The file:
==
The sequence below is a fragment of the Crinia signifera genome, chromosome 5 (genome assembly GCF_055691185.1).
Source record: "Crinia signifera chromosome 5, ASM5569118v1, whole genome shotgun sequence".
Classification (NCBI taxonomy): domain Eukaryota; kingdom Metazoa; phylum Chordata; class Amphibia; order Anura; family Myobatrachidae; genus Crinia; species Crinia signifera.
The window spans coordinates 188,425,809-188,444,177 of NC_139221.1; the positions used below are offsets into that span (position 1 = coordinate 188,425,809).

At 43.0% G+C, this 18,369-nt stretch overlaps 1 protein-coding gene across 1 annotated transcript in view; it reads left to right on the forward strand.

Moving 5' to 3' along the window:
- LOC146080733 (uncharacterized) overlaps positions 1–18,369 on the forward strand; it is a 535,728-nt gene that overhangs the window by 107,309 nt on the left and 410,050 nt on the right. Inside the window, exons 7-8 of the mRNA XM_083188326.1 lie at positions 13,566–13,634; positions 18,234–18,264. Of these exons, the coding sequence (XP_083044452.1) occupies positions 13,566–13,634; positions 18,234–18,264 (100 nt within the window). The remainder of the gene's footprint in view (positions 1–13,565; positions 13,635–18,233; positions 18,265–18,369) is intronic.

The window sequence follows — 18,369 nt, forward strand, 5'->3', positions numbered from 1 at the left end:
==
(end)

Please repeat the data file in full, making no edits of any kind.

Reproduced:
The sequence below is a fragment of the Crinia signifera genome, chromosome 5 (genome assembly GCF_055691185.1).
Source record: "Crinia signifera chromosome 5, ASM5569118v1, whole genome shotgun sequence".
Classification (NCBI taxonomy): domain Eukaryota; kingdom Metazoa; phylum Chordata; class Amphibia; order Anura; family Myobatrachidae; genus Crinia; species Crinia signifera.
The window spans coordinates 188,425,809-188,444,177 of NC_139221.1; the positions used below are offsets into that span (position 1 = coordinate 188,425,809).

At 43.0% G+C, this 18,369-nt stretch overlaps 1 protein-coding gene across 1 annotated transcript in view; it reads left to right on the forward strand.

Moving 5' to 3' along the window:
- LOC146080733 (uncharacterized) overlaps positions 1–18,369 on the forward strand; it is a 535,728-nt gene that overhangs the window by 107,309 nt on the left and 410,050 nt on the right. Inside the window, exons 7-8 of the mRNA XM_083188326.1 lie at positions 13,566–13,634; positions 18,234–18,264. Of these exons, the coding sequence (XP_083044452.1) occupies positions 13,566–13,634; positions 18,234–18,264 (100 nt within the window). The remainder of the gene's footprint in view (positions 1–13,565; positions 13,635–18,233; positions 18,265–18,369) is intronic.

The window sequence follows — 18,369 nt, forward strand, 5'->3', positions numbered from 1 at the left end: